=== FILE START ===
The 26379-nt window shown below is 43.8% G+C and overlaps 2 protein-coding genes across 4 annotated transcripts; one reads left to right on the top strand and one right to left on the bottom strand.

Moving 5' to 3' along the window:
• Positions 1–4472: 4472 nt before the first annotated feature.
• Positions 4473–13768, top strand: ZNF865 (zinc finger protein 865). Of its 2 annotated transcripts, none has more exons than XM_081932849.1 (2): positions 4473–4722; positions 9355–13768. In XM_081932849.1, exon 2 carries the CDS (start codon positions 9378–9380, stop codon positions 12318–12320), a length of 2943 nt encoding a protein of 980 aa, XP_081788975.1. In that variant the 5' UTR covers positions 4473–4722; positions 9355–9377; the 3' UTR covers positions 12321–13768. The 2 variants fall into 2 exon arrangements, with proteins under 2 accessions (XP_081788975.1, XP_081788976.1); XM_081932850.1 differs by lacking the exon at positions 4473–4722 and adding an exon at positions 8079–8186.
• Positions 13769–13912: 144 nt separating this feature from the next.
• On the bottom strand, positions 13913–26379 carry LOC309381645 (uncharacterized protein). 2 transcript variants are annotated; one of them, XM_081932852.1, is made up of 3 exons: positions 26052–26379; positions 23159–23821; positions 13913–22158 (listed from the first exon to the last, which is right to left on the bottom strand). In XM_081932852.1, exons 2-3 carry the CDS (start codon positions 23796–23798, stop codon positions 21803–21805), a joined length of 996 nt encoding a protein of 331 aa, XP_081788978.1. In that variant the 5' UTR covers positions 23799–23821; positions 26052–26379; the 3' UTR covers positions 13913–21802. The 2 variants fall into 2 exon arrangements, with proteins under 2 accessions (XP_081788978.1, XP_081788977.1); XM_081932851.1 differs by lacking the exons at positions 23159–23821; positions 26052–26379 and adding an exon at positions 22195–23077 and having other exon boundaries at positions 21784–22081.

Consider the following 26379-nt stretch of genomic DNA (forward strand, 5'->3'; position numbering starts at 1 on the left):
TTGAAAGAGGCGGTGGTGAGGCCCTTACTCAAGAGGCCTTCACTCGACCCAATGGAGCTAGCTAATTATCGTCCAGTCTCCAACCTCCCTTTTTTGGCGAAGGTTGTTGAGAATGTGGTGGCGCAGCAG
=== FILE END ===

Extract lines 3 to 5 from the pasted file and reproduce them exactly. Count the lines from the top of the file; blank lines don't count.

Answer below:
• Positions 1–4472: 4472 nt before the first annotated feature.
• Positions 4473–13768, top strand: ZNF865 (zinc finger protein 865). Of its 2 annotated transcripts, none has more exons than XM_081932849.1 (2): positions 4473–4722; positions 9355–13768. In XM_081932849.1, exon 2 carries the CDS (start codon positions 9378–9380, stop codon positions 12318–12320), a length of 2943 nt encoding a protein of 980 aa, XP_081788975.1. In that variant the 5' UTR covers positions 4473–4722; positions 9355–9377; the 3' UTR covers positions 12321–13768. The 2 variants fall into 2 exon arrangements, with proteins under 2 accessions (XP_081788975.1, XP_081788976.1); XM_081932850.1 differs by lacking the exon at positions 4473–4722 and adding an exon at positions 8079–8186.
• Positions 13769–13912: 144 nt separating this feature from the next.